Opinion: Let us spat


A spatted ankle helps prevent sprains, twists, and breaks. Photo credit: Devin Jackson

Dominic Sanchez, Staff Writer

Athletes on the football team have started “spatting”, which is the process of using white tape to tape ankles in order to help prevent sprains, twists, and breaks. Most football players wear black cleats and with mostly white socks so it looks better when the white tape covers as much of the black cleats as possible. As former NFL legend Deion Sanders says, “If you look good, you feel good. Feel good, play good.” Athletes tend to perform better when they feel good mentally. 

If taped correctly, the tape will come off with a tool that athletic trainers use known as a “shark” that is meant for cutting fabric and tape. Although it helps to prevent injuries, it will also make knees a key point for injury.

“The chances of you getting hurt with taped ankles goes up about 5% to 10%,” said Varsity Football Coach Mike Maggiore.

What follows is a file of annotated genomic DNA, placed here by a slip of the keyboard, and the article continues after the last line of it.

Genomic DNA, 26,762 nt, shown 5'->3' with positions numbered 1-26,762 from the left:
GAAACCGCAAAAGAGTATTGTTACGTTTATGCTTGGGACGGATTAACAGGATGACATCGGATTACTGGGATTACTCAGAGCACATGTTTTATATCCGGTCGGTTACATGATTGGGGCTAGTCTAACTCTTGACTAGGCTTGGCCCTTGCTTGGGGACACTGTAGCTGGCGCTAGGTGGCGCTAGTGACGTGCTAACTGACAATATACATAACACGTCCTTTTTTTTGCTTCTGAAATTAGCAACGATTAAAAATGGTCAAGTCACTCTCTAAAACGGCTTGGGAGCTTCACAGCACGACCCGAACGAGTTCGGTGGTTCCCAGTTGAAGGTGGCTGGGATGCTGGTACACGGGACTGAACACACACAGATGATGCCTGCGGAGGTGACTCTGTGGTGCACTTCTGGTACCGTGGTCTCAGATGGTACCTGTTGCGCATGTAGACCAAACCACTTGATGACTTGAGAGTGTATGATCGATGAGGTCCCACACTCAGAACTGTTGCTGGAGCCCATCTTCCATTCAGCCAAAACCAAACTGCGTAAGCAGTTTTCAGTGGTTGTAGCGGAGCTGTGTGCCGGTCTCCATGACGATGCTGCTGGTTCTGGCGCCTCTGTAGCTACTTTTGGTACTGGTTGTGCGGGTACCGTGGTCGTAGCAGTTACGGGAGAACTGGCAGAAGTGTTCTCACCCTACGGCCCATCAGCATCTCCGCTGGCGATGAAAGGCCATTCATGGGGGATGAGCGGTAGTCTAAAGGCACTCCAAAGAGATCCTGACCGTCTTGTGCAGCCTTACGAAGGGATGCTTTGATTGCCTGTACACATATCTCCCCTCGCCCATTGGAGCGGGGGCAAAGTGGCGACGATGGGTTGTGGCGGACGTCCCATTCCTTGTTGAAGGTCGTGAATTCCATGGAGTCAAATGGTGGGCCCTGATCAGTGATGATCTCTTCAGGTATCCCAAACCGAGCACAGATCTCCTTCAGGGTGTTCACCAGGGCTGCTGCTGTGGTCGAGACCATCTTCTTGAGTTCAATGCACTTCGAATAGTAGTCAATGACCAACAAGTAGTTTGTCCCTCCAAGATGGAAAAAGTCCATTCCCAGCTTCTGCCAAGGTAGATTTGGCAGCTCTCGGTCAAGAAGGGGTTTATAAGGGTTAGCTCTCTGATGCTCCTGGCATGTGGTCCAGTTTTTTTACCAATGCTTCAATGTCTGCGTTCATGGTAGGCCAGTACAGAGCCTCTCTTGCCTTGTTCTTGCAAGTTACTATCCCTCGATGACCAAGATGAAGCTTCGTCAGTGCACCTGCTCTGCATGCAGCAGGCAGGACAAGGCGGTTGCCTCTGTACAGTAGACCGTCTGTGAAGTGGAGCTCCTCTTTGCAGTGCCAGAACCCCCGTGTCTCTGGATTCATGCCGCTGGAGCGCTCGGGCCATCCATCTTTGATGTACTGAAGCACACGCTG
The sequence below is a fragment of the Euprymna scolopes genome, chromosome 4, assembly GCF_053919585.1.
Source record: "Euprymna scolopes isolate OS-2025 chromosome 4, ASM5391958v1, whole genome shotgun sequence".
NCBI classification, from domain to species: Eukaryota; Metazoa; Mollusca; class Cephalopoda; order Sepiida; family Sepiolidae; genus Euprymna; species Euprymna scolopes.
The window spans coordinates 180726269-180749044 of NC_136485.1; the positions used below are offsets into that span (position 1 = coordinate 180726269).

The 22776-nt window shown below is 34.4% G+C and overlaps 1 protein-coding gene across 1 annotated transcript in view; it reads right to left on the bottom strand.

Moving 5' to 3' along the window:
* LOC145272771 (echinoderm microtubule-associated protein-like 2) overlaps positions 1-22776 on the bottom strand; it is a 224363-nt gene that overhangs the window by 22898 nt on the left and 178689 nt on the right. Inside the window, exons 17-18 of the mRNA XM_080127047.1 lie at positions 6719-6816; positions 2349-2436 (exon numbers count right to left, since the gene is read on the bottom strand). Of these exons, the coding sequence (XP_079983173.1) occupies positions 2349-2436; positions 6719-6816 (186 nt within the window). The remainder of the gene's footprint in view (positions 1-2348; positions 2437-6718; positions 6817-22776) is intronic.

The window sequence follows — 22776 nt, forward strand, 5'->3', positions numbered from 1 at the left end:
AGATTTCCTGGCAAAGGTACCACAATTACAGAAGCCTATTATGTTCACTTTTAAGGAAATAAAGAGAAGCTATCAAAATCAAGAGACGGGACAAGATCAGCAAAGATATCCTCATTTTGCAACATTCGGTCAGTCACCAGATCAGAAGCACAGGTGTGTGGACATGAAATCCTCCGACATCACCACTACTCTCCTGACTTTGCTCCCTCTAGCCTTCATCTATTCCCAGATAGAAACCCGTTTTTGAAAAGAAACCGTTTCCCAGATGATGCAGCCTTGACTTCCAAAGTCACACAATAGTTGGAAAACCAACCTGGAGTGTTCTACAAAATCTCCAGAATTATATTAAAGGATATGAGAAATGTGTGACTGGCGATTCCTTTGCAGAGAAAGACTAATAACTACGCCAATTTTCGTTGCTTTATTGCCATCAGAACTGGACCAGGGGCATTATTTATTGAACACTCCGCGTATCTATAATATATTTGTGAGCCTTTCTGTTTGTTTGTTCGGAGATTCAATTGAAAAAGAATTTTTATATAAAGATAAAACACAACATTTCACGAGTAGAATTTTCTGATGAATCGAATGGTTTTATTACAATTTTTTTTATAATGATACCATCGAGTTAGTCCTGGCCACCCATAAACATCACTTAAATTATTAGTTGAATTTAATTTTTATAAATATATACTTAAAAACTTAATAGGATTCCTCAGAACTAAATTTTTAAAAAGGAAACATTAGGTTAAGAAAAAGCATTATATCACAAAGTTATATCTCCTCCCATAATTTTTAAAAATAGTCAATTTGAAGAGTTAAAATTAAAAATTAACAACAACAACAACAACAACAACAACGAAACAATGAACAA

Players on the varsity football team received news from WCHS’ athletic trainer, Adriana Ramirez, that they will no longer be allowed to spat, leaving athletes to wonder why. 

“Football players should avoid spatting, which is using athletic tape on the outside of their shoe because if they were injured in a game it’s going to be a lot more cost efficient or an issue with time when trying to get the injury because you can’t really evaluate an injury with a shoe on so it’s going to cost us time in an emergency that could be detrimental,” said WCHS athletic trainer Adriana Ramirez.

“Another thing that in a high school I may have to cut off the shoe and in high school, some families don’t have the resources to replace the shoe,” continued Ramirez.

Spat being applied
Photo Credit: Amazon.com

Players on the varsity team are frustrated they aren’t allowed to spat because it gives them a sense of relief that they are doing what they can to prevent an ankle injury. While it may take the risk of ankle injury away, however, it raises the chance for knee injury, and players who spat feel that they are willing to take the risk.

“I feel like I should be able to spat. It’s my body. If I’m willing to take the risk then I will,” said Varsity player Robert Rodriguez, junior. 

In the end, the team can take Ramirez’s professional advice as an athletic trainer, but players and their parents ultimately act in the best interest of their player when it comes to spatting and should be able to continue doing so.